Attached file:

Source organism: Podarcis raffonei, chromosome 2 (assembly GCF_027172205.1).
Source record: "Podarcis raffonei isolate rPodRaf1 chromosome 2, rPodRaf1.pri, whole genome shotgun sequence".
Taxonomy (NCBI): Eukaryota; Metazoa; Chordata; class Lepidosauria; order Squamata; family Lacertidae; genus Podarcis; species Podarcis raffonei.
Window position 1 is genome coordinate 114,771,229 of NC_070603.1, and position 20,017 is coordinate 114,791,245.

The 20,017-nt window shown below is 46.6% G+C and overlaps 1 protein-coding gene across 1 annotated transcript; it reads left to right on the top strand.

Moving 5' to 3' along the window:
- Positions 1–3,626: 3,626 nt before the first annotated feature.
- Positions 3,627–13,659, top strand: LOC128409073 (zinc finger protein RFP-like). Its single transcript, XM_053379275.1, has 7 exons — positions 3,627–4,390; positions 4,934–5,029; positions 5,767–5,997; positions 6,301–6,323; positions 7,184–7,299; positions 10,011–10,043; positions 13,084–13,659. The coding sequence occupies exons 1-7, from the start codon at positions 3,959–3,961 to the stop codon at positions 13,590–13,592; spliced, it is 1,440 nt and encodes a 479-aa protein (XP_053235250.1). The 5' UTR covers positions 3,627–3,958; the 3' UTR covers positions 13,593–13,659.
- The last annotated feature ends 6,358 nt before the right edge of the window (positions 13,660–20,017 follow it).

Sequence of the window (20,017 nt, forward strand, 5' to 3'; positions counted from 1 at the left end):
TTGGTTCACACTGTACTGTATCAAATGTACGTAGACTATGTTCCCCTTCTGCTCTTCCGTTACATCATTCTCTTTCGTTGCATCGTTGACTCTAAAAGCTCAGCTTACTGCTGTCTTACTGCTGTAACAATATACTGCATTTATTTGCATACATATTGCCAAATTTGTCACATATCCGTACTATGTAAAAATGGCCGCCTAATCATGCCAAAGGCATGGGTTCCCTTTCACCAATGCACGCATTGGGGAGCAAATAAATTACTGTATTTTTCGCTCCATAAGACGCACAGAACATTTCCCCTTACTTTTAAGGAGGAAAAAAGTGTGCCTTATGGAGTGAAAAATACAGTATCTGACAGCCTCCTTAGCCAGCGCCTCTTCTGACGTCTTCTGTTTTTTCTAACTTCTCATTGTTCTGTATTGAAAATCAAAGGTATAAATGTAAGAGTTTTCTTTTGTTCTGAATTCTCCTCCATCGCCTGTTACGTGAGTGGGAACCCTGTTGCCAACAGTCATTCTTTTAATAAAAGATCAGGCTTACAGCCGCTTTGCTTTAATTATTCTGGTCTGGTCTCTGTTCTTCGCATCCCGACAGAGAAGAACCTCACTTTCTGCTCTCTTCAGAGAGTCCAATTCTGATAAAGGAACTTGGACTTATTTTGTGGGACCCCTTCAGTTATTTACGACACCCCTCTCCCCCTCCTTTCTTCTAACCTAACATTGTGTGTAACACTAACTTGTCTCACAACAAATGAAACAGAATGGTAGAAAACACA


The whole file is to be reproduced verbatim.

Source organism: Podarcis raffonei, chromosome 2 (assembly GCF_027172205.1).
Source record: "Podarcis raffonei isolate rPodRaf1 chromosome 2, rPodRaf1.pri, whole genome shotgun sequence".
Taxonomy (NCBI): Eukaryota; Metazoa; Chordata; class Lepidosauria; order Squamata; family Lacertidae; genus Podarcis; species Podarcis raffonei.
Window position 1 is genome coordinate 114,771,229 of NC_070603.1, and position 20,017 is coordinate 114,791,245.

The 20,017-nt window shown below is 46.6% G+C and overlaps 1 protein-coding gene across 1 annotated transcript; it reads left to right on the top strand.

Moving 5' to 3' along the window:
- Positions 1–3,626: 3,626 nt before the first annotated feature.
- Positions 3,627–13,659, top strand: LOC128409073 (zinc finger protein RFP-like). Its single transcript, XM_053379275.1, has 7 exons — positions 3,627–4,390; positions 4,934–5,029; positions 5,767–5,997; positions 6,301–6,323; positions 7,184–7,299; positions 10,011–10,043; positions 13,084–13,659. The coding sequence occupies exons 1-7, from the start codon at positions 3,959–3,961 to the stop codon at positions 13,590–13,592; spliced, it is 1,440 nt and encodes a 479-aa protein (XP_053235250.1). The 5' UTR covers positions 3,627–3,958; the 3' UTR covers positions 13,593–13,659.
- The last annotated feature ends 6,358 nt before the right edge of the window (positions 13,660–20,017 follow it).

Sequence of the window (20,017 nt, forward strand, 5' to 3'; positions counted from 1 at the left end):
TTGGTTCACACTGTACTGTATCAAATGTACGTAGACTATGTTCCCCTTCTGCTCTTCCGTTACATCATTCTCTTTCGTTGCATCGTTGACTCTAAAAGCTCAGCTTACTGCTGTCTTACTGCTGTAACAATATACTGCATTTATTTGCATACATATTGCCAAATTTGTCACATATCCGTACTATGTAAAAATGGCCGCCTAATCATGCCAAAGGCATGGGTTCCCTTTCACCAATGCACGCATTGGGGAGCAAATAAATTACTGTATTTTTCGCTCCATAAGACGCACAGAACATTTCCCCTTACTTTTAAGGAGGAAAAAAGTGTGCCTTATGGAGTGAAAAATACAGTATCTGACAGCCTCCTTAGCCAGCGCCTCTTCTGACGTCTTCTGTTTTTTCTAACTTCTCATTGTTCTGTATTGAAAATCAAAGGTATAAATGTAAGAGTTTTCTTTTGTTCTGAATTCTCCTCCATCGCCTGTTACGTGAGTGGGAACCCTGTTGCCAACAGTCATTCTTTTAATAAAAGATCAGGCTTACAGCCGCTTTGCTTTAATTATTCTGGTCTGGTCTCTGTTCTTCGCATCCCGACAGAGAAGAACCTCACTTTCTGCTCTCTTCAGAGAGTCCAATTCTGATAAAGGAACTTGGACTTATTTTGTGGGACCCCTTCAGTTATTTACGACACCCCTCTCCCCCTCCTTTCTTCTAACCTAACATTGTGTGTAACACTAACTTGTCTCACAACAAATGAAACAGAATGGTAGAAAACACA